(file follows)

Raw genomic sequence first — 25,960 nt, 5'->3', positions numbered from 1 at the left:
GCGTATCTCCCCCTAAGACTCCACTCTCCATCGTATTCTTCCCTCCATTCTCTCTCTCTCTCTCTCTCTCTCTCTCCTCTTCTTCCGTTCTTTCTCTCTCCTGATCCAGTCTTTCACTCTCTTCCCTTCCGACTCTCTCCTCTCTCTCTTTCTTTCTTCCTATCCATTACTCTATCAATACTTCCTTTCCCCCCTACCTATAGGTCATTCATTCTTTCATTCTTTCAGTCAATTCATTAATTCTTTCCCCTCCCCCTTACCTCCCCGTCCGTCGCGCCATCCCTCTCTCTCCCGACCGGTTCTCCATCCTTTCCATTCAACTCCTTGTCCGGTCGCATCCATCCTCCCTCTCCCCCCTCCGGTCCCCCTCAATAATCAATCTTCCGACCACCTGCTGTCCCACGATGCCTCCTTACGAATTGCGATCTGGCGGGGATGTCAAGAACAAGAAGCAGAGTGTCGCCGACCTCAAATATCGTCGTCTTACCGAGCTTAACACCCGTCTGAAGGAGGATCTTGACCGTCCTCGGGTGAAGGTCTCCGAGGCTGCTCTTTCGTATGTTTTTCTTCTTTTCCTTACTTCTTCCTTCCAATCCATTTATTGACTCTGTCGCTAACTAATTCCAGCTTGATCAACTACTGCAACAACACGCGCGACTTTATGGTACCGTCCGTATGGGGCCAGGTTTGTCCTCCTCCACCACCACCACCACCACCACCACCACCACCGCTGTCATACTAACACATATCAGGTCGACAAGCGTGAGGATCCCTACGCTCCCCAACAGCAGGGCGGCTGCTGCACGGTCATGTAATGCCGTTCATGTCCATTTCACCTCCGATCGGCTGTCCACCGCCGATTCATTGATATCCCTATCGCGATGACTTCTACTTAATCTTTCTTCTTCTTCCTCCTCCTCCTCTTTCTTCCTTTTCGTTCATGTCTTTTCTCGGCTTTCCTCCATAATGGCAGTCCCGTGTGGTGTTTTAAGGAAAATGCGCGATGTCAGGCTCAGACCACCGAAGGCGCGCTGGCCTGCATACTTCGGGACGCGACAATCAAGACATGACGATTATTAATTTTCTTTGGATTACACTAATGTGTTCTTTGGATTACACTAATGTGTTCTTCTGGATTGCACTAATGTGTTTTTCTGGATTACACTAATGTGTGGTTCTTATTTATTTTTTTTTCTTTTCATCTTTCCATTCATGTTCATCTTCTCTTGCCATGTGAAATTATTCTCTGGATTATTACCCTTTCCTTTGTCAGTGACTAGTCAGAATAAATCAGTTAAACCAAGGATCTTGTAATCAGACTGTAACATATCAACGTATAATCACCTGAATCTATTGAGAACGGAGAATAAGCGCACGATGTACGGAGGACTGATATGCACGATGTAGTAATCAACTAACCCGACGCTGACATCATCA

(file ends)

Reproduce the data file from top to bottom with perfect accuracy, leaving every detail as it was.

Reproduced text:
Raw genomic sequence first — 25,960 nt, 5'->3', positions numbered from 1 at the left:
GCGTATCTCCCCCTAAGACTCCACTCTCCATCGTATTCTTCCCTCCATTCTCTCTCTCTCTCTCTCTCTCTCTCTCCTCTTCTTCCGTTCTTTCTCTCTCCTGATCCAGTCTTTCACTCTCTTCCCTTCCGACTCTCTCCTCTCTCTCTTTCTTTCTTCCTATCCATTACTCTATCAATACTTCCTTTCCCCCCTACCTATAGGTCATTCATTCTTTCATTCTTTCAGTCAATTCATTAATTCTTTCCCCTCCCCCTTACCTCCCCGTCCGTCGCGCCATCCCTCTCTCTCCCGACCGGTTCTCCATCCTTTCCATTCAACTCCTTGTCCGGTCGCATCCATCCTCCCTCTCCCCCCTCCGGTCCCCCTCAATAATCAATCTTCCGACCACCTGCTGTCCCACGATGCCTCCTTACGAATTGCGATCTGGCGGGGATGTCAAGAACAAGAAGCAGAGTGTCGCCGACCTCAAATATCGTCGTCTTACCGAGCTTAACACCCGTCTGAAGGAGGATCTTGACCGTCCTCGGGTGAAGGTCTCCGAGGCTGCTCTTTCGTATGTTTTTCTTCTTTTCCTTACTTCTTCCTTCCAATCCATTTATTGACTCTGTCGCTAACTAATTCCAGCTTGATCAACTACTGCAACAACACGCGCGACTTTATGGTACCGTCCGTATGGGGCCAGGTTTGTCCTCCTCCACCACCACCACCACCACCACCACCACCACCGCTGTCATACTAACACATATCAGGTCGACAAGCGTGAGGATCCCTACGCTCCCCAACAGCAGGGCGGCTGCTGCACGGTCATGTAATGCCGTTCATGTCCATTTCACCTCCGATCGGCTGTCCACCGCCGATTCATTGATATCCCTATCGCGATGACTTCTACTTAATCTTTCTTCTTCTTCCTCCTCCTCCTCTTTCTTCCTTTTCGTTCATGTCTTTTCTCGGCTTTCCTCCATAATGGCAGTCCCGTGTGGTGTTTTAAGGAAAATGCGCGATGTCAGGCTCAGACCACCGAAGGCGCGCTGGCCTGCATACTTCGGGACGCGACAATCAAGACATGACGATTATTAATTTTCTTTGGATTACACTAATGTGTTCTTTGGATTACACTAATGTGTTCTTCTGGATTGCACTAATGTGTTTTTCTGGATTACACTAATGTGTGGTTCTTATTTATTTTTTTTTCTTTTCATCTTTCCATTCATGTTCATCTTCTCTTGCCATGTGAAATTATTCTCTGGATTATTACCCTTTCCTTTGTCAGTGACTAGTCAGAATAAATCAGTTAAACCAAGGATCTTGTAATCAGACTGTAACATATCAACGTATAATCACCTGAATCTATTGAGAACGGAGAATAAGCGCACGATGTACGGAGGACTGATATGCACGATGTAGTAATCAACTAACCCGACGCTGACATCATCA